On 16 March 2021, the Home Office published updated guidance on what documents must be retained by employers sponsoring migrants under various categories of the points based system. The updated guidance will be well received by sponsors as it now deals with the relaxation of the rules regarding evidencing a recruitment activity for a role.
The guidance has helpfully been spilt into sections to deal with situations where you have advertised the role and not.
In the event that employers do advertise role, the guidance provides flexibility on where the adverts are to be placed, what information needs to be contained in the screenshot or the duration of the advert. Employers will need to prepare and retain robust notes of their recruitment process and how the most suitable candidate was identified for the role, as outlined below:
If you advertised the role, you must retain all of the following:
Details of any advertisements you placed (see Note below), including:
- a screenshot, printout or photocopy of the advert, or a record of the text of the advert; and
- information about where the job was advertised (for example, website address), and for how long
Note: there is no specified minimum number of adverts you must place, or prescribed method of advertising. Where you have placed more than one advert, we recommend you retain evidence of all adverts placed.
A record of the number of people who applied for the job, and the number of people shortlisted for interview or for other stages of the recruitment process.
At least one other item of evidence or information which shows the process you used to identify the most suitable candidate (see Note below) – examples include but are not limited to:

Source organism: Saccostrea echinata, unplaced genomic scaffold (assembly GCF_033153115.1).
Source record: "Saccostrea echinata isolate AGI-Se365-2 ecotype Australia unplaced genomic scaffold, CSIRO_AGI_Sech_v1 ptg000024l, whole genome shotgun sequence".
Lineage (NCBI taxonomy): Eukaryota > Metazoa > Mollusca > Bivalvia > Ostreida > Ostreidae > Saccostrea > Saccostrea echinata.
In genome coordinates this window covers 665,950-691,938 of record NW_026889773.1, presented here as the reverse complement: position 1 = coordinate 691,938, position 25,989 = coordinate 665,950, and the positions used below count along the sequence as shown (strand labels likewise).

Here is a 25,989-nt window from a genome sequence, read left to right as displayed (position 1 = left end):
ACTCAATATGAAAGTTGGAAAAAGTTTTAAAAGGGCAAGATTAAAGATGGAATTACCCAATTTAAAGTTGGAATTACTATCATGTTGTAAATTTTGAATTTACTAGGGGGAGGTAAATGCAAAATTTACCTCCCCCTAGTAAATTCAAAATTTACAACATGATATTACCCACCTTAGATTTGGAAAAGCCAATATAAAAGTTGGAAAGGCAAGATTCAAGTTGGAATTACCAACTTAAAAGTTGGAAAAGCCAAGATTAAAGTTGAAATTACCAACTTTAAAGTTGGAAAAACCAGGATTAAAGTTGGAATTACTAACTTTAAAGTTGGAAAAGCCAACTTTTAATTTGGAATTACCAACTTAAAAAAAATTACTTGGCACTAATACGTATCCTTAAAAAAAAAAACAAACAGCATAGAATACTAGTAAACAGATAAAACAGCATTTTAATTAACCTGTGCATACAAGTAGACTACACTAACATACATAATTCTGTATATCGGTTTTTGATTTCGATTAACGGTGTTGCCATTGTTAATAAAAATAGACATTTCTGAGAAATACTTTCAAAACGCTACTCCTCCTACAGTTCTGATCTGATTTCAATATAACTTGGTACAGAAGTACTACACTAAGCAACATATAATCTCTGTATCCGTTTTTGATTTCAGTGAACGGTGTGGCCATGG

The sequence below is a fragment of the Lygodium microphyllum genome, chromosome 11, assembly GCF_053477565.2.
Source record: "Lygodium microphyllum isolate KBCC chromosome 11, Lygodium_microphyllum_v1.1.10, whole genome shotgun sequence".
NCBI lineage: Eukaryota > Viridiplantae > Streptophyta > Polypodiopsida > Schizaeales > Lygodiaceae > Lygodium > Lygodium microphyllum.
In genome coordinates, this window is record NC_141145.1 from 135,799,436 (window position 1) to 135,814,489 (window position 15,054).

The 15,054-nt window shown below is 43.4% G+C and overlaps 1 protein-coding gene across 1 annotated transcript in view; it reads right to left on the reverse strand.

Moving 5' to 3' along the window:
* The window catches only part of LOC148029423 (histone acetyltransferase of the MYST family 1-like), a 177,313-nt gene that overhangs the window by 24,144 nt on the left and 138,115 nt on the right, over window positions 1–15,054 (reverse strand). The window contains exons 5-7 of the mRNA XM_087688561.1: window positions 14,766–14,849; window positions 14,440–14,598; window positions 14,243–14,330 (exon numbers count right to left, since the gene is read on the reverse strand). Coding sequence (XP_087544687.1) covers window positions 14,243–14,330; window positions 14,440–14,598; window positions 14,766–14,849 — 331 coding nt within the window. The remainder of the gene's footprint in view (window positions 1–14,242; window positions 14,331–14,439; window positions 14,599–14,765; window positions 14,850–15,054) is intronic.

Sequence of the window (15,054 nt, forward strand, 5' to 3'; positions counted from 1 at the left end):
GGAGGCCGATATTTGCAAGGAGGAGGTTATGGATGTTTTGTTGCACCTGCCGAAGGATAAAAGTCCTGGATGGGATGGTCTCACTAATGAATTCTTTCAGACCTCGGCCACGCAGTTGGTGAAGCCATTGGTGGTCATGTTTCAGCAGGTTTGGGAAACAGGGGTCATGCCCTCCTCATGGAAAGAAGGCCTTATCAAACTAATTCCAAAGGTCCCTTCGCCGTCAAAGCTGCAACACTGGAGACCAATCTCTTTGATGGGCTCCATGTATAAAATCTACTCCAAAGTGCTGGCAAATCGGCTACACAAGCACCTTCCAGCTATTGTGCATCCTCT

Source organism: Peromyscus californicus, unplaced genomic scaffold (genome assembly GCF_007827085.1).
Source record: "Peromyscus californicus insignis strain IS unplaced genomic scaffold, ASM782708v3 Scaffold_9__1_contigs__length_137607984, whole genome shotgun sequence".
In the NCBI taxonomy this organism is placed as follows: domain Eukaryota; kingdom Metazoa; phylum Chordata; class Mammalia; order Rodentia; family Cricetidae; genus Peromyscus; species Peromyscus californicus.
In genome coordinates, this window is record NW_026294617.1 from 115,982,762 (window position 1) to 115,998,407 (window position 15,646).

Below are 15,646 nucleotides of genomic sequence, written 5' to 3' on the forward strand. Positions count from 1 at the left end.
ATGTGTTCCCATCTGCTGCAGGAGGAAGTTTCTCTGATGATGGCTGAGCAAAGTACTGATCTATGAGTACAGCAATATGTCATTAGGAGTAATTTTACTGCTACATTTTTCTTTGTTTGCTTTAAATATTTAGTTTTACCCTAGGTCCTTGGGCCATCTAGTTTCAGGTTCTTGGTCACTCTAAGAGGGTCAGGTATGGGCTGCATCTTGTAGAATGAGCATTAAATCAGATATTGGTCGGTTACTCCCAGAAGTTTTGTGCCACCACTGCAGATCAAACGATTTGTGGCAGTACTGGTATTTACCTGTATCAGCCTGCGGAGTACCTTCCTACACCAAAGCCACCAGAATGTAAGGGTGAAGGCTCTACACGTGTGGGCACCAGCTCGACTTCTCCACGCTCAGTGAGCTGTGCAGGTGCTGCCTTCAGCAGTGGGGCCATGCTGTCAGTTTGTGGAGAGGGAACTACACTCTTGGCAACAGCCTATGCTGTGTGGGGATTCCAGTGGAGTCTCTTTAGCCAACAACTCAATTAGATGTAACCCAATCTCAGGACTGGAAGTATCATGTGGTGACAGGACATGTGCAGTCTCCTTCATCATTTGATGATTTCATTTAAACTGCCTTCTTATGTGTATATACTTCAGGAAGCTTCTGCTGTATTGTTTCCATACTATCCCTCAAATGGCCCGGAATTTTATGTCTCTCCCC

- a copy or summary of the interview notes for the successful candidate
- a list of common interview questions used for all candidates as part of your selection process
- brief notes on why the successful candidate was selected and why other candidates were rejected
- information about any scoring or grading process you used to identify the successful candidate
- any other relevant information or evidence
Note: you do not have to retain application forms, CVs, interview notes or any other personal data relating to unsuccessful candidates.
No advertising done
Where no formal Resident Labour Market Test (or similar) is required, employers still need to retain evidence of any recruitment activity that was undertaken. In addition, they will need to explain how the individual was identified as having the skills for the role and provide evidence, where available. This will help the Home Office assess if the role is a genuine vacancy. Evidence may be in the form of:
- University milk round documents;
- The individual having the skills based on their previous performance with the company;
- A speculative job application being made, together with evidence that the company was satisfied the individual had the skills and experience to undertake the job.
Whilst it’s pleasing that no prescriptive lists of documents have been provided by the Home Office, we would still encourage sponsors to retain documentary evidence such as interview notes, reference letters and/or shortlisting matrix as this will back up any decisions made in relation to new hires.
- Employers should remember that the examples provided in the guidance are not exhaustive and therefore other contemporaneous evidence could be accepted by the Home Office.
- If employers are unsure about their recruitment practice, it’s best practice to advertise the role if only for a short period of time, such as seven calendar days. This way there will be a clear paper trail of the recruitment process.
- Extra information can be requested at any time by the Home Office – for example, as part of a sponsor licence application, compliance visit or CoS request.
- Employers should be aware of their responsibilities under the Data Protection Act 2018 and the UK General Data Protection Regulation.
- A key theme for the Home Office is genuineness of a role and therefore, employers should ensure that they are comfortable with their processes for recruitment.
This information is necessarily of a general nature and doesn’t constitute legal advice. This is not a substitute for formal legal advice, given in the context of full information under an engagement with Bates Wells.
All content on this page is correct as of March 19, 2021.